A home abstract is a document that traces the ownership of a real estate, as far back as necessary, to clearly establish title of the property. Abstract, also called an ‘Abstract of Title’, summarizes information gathered from various sources about the current and past titleholders of a property, as well as liens or judgments against the estate. Whenever you invest in real estate, a house, a lot or a commercial building, you must make sure that no one else has a claim to the real estate you are planning to purchase. Abstractors gather data from many sources about all the events ever recorded, with special focus on the ones which can affect the property.
A home abstract lists all the transactions or other dealings that involved the home since its construction. When you purchase a home, you need assurance that no one else has a claim to your new property, or that no former owner will show up and claim the estate. A certified Abstractor or an attorney will verify the compilations of all records related to your prospective home; such as names of all previous owners as well as encumbrances, easements, transfer of deeds, survey results, wills etc.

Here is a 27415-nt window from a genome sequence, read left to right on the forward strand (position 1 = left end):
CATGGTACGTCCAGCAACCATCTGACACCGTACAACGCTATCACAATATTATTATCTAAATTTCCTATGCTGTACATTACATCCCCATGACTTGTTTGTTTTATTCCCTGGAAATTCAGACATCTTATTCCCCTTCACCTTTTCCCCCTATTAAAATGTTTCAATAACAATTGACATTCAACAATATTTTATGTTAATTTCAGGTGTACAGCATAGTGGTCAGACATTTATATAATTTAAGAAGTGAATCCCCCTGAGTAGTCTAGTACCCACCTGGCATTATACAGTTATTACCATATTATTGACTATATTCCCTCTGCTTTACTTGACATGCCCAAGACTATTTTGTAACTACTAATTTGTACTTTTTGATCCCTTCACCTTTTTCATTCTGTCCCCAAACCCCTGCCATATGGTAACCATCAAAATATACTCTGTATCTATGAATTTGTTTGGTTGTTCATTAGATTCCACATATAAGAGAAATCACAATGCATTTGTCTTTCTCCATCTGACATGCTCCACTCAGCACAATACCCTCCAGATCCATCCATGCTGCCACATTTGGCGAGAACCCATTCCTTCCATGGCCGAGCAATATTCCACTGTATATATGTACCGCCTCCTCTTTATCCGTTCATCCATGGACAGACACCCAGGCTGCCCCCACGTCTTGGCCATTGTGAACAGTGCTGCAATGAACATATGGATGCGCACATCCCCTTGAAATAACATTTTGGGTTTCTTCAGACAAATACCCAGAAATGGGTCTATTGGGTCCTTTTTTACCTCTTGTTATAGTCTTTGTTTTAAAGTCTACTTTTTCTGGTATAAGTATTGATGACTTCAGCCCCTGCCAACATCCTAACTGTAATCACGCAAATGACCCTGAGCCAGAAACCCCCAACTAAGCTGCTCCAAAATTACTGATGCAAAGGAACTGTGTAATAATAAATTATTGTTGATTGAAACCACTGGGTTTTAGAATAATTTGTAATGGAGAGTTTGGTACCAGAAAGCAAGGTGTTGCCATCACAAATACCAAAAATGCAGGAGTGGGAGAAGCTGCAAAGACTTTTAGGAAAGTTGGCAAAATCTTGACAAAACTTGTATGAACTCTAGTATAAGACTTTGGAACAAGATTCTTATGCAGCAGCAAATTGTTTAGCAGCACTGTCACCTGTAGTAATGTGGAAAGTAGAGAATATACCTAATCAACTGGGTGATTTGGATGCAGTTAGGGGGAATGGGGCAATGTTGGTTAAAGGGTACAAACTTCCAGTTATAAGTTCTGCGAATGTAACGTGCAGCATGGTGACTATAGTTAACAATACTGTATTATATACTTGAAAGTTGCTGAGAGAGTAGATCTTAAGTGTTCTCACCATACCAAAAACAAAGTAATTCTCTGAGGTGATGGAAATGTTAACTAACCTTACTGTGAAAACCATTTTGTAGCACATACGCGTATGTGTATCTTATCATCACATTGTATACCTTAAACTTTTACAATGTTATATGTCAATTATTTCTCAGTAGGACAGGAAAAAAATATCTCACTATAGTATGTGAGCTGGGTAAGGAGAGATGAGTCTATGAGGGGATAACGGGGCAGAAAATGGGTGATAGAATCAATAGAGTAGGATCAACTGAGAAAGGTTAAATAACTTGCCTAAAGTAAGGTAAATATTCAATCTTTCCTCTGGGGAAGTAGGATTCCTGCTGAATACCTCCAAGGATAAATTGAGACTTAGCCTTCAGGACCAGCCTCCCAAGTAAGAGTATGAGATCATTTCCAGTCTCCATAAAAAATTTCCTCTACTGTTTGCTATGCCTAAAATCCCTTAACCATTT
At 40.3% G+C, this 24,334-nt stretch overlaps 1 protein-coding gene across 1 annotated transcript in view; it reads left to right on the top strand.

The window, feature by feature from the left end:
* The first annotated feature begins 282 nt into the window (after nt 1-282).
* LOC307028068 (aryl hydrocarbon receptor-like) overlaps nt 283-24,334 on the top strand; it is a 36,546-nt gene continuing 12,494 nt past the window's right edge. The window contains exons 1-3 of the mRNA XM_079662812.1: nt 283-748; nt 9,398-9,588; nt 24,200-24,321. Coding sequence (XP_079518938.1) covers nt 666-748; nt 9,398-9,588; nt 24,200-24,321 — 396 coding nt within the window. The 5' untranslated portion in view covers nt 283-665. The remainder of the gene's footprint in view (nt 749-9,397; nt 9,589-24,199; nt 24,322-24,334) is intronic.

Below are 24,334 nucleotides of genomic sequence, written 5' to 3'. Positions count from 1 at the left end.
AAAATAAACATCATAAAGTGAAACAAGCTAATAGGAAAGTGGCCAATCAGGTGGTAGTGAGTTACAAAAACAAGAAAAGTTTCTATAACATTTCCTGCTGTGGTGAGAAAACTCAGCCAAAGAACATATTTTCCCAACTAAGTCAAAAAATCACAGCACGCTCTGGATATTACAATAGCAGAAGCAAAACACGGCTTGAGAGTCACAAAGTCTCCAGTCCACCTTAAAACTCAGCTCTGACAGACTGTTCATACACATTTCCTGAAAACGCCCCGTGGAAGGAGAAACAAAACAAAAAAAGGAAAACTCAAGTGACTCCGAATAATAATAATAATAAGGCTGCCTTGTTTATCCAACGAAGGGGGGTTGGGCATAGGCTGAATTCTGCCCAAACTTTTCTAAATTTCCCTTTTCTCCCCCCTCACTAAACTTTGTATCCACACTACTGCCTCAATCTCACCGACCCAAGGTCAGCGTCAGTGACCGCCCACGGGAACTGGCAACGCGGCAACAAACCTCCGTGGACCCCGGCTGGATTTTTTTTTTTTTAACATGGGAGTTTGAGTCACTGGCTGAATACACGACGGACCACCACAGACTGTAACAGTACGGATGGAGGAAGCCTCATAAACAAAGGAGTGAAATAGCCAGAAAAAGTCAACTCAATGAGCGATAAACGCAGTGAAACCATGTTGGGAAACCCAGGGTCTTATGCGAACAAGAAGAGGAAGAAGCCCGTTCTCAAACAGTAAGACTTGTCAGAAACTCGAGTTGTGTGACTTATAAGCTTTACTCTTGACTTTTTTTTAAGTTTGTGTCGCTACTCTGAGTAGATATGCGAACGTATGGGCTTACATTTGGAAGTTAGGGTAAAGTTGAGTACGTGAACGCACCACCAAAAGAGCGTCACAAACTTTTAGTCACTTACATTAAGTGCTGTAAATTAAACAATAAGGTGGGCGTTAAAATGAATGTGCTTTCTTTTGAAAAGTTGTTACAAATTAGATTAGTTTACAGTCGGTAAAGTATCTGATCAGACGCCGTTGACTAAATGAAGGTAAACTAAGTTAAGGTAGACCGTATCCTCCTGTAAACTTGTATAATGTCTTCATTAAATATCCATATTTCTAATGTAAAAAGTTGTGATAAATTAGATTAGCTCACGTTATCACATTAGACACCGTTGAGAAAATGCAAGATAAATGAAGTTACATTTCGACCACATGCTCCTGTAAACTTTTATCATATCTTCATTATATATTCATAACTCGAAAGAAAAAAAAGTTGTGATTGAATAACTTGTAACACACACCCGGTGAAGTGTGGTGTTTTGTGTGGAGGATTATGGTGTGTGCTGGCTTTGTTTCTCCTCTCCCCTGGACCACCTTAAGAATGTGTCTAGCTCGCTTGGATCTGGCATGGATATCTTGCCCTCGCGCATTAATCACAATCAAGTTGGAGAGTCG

Depending upon the jurisdiction in your province/ territory, the home abstract will cover the minimum amount of time that has been allowed by law to endorse the title of the property clear. In some territories, Abstract of Title extends all the way back to the original deed holders of a property, while in others it may cover only the most recent 30 years to validate a clear title.
A home abstract is a large, detailed document whose size primarily depends upon the number of transactions the property has undergone since its construction. Whenever the property is sold, all the information between the last sale and current sale is documented in its abstract. The seller provides the copy of abstract he/she has with him to the abstractor, who then updates the information and adds the additional pages to the document. Usually abstracts consist of a dozen or more pages, but some home abstracts also have more than hundred pages of documentation.
Chances of mistake
A detailed home abstract offers the buyer the historical accounting of the real estate he or she is interested in purchasing. It also reduces the risk of dual ownership by listing all the known transactions that have taken place since the construction of the home. However, at times, the person compiling the data unintentionally overlooks an important detail, which may lead to legal complications in future. While you cannot avoid such an inadvertent mistake, you can secure your investment by choosing an additional title insurance policy.